By Ryan Tibbens
Today is the best day because it is the only day. Since the moment you were born, you have always lived in "today." You never lived "yesterday," and you will never live "tomorrow." Every day that you are alive is "today," and when you realize that, you'll have taken a long stride toward happiness.
When you realize that Monday, Hump Day, and Friday are only pseudonyms for today; when you realize that tomorrow never comes because, when the clock strikes twelve, tomorrow becomes today; when you realize that you will never wake up in tomorrow, just in a new today; when those abstractions become real, you will be when you are.
I often remind myself, my family, and my students that it is important to "Be where you are." I'm not as good at this as I'd like, but I try. My cell phone is the top distraction in my life, the most common reason that I'm not where I am. My mind is elsewhere, thinking thoughts unrelated to my physical surroundings, just one thumb and two eyes connect my consciousness to my physical reality. In those moments, I am not where I am. I often regret them because real life does not offer rewind or replay functions. The unreal world of my phone can almost always be rewound and replayed. Scarcity creates value, and I can only live now once, meaning right now, right here, is the most important moment in my life: it is my whole life.
We must remember that setting is both time and place, when and where; and to truly live, we must stay in our setting. To live life well, we must actually live our lives, and spending too much time thinking about the past or future means we are not appreciating today, our only day. I am not suggesting a life without reflection nor planning, but when our dominant thoughts in a day are about other days, it is safe to say that we are not fully living today. In Walden, Thoreau writes, "I wished to live deliberately, to front only the essential facts of life, and see if I could not learn what it had to teach, and not, when I came to die, discover that I had not lived. I did not wish to live what was not life, living is so dear; nor did I wish to practice resignation, unless it was quite necessary. I wanted to live deep and suck out all the marrow of life[...]" In order to be present and mindful, Henry David Thoreau withdrew from society and lived a Spartan existence at Ralph Waldo Emerson's Walden Pond for two years, two months, and two days. He lived in a world much quieter than ours, and he still needed to change his setting in order to live today mindfully. If only we could all retire to a private patch of quiet, pristine wilderness when our focus and mindfulness need tuned.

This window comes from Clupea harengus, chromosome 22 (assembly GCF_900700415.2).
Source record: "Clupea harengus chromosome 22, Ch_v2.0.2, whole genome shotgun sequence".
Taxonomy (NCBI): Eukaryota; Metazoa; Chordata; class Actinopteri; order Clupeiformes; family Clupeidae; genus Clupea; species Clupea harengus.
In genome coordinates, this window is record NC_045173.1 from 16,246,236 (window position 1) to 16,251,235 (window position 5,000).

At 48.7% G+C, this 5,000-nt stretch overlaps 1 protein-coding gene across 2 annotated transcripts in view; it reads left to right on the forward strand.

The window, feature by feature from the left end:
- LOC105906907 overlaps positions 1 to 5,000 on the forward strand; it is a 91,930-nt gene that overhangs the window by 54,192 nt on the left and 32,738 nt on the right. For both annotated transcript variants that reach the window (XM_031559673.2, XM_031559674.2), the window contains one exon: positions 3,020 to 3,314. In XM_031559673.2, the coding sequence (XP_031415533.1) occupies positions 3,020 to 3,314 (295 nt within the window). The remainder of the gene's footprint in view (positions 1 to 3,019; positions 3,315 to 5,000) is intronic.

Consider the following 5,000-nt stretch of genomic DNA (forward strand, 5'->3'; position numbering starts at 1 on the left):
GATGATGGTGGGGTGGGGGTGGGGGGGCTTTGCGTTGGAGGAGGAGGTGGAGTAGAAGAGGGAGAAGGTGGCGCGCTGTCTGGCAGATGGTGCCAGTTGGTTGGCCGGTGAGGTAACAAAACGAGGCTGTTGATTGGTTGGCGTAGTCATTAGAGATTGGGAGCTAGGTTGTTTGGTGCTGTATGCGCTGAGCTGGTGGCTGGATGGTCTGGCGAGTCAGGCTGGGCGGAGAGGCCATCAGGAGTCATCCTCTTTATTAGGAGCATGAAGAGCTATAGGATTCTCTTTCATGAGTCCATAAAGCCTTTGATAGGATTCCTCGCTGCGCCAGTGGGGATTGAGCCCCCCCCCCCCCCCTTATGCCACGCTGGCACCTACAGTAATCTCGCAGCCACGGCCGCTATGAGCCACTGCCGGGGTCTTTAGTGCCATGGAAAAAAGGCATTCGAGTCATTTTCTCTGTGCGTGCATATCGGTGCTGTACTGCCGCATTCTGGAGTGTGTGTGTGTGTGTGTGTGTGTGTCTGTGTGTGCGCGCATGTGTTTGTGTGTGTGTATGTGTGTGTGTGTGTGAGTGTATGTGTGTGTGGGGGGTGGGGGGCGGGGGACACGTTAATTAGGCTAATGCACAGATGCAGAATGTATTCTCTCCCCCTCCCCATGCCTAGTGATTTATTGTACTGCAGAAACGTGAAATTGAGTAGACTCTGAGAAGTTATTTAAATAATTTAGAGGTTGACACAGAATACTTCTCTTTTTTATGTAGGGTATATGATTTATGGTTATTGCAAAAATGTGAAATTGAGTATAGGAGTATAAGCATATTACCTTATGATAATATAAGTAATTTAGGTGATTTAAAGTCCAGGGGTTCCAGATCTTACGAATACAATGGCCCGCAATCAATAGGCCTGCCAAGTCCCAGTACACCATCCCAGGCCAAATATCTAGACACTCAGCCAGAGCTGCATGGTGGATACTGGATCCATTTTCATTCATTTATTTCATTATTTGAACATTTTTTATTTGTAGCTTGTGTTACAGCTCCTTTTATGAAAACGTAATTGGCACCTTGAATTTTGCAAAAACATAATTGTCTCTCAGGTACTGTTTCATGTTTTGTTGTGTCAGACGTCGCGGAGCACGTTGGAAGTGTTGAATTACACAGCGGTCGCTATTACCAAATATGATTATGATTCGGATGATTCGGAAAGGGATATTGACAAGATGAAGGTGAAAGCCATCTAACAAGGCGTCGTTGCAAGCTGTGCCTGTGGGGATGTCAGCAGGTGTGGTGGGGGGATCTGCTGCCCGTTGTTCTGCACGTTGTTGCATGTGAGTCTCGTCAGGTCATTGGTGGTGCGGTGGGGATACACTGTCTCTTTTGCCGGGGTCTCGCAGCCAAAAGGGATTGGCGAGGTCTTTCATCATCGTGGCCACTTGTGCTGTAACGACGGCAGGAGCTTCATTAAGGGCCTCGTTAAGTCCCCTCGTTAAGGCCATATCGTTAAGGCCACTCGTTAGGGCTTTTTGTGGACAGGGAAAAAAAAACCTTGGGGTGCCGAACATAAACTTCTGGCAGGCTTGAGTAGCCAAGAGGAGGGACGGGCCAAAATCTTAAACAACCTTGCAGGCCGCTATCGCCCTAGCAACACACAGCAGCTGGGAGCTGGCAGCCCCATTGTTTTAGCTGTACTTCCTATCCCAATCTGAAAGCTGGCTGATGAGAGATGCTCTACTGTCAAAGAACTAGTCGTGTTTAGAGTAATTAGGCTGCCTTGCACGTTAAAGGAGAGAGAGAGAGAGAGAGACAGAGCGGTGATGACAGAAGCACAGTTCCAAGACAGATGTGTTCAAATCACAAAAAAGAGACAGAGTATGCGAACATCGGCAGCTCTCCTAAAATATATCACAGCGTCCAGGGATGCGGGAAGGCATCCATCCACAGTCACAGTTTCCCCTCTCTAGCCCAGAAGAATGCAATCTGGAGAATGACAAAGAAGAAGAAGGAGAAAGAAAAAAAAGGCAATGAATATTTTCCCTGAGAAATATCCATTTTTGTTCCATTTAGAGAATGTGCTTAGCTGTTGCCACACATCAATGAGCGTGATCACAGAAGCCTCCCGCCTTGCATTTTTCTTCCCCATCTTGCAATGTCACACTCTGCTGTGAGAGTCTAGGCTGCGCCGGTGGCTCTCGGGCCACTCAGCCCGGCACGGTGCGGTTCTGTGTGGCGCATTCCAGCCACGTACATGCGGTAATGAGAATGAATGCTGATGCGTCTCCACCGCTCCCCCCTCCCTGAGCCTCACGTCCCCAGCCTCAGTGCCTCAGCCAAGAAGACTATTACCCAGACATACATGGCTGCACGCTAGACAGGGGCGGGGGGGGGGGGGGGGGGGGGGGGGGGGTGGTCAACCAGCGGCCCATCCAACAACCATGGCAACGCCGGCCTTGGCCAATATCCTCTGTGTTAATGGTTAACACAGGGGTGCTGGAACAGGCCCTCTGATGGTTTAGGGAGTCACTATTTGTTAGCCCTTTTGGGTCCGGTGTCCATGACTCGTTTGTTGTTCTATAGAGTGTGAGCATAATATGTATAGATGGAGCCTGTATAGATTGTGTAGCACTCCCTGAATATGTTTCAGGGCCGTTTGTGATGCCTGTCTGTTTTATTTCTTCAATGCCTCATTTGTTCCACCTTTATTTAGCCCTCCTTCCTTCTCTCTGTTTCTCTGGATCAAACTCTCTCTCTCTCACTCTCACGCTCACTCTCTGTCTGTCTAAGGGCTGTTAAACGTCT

The Roman Stoics saw life, time, and today in much the same way as Taoists and Transcendentalists, though their explanations tend to be more severe and demanding, more masculine and robust. In his Meditations, Marcus Aurelius writes, "Don’t let your imagination be crushed by life as a whole. Don’t try to picture everything bad that could possibly happen. Stick with the situation at hand, and ask, 'Why is this so unbearable? Why can’t I endure it?' You’ll be embarrassed to answer. Then remind yourself that past and future have no power over you. Only the present—and even that can be minimized. Just mark off its limits. And if your mind tries to claim that it can’t hold out against that…well, then, heap shame upon it.” He does not look for a secluded cabin site nor seek the reassurance of a friendly piglet; Aurelius demands mindful focus on today as a matter of pure will and necessity. He also talks about getting the most out of today: "Then hath a man attained to the estate of perfection in his life and conversation, when he so spends every day, as if it were his last day: never hot and vehement in his affections, nor yet so cold and stupid as one that had no sense; and free from all manner of dissimulation."
Even Taoism (see Pooh above) and Buddhism get in on the action of today. We must set in our setting. Be where you are. Be when you are. So much of life's stress comes from regretting yesterday and worrying about tomorrow, but that is silly -- yesterday and tomorrow only exist in our minds. If we can divert our attention and energy away from imaginary days and toward today, if we can pay attention to active attendance, then we can begin getting the most out of life while reducing anxiety and stress. Don't believe me? Check out all these inspirational quotes and images; they couldn't possibly be wrong.
Even the Serenity Prayer agrees: "God/Universe, grant me the serenity /To accept the things I cannot change [the past and future]; / Courage to change the things I can [today]; / And wisdom to know the difference. "
Be where you are, when you are. Be present. Check the links below for recommended reading on the subject.
Because no one else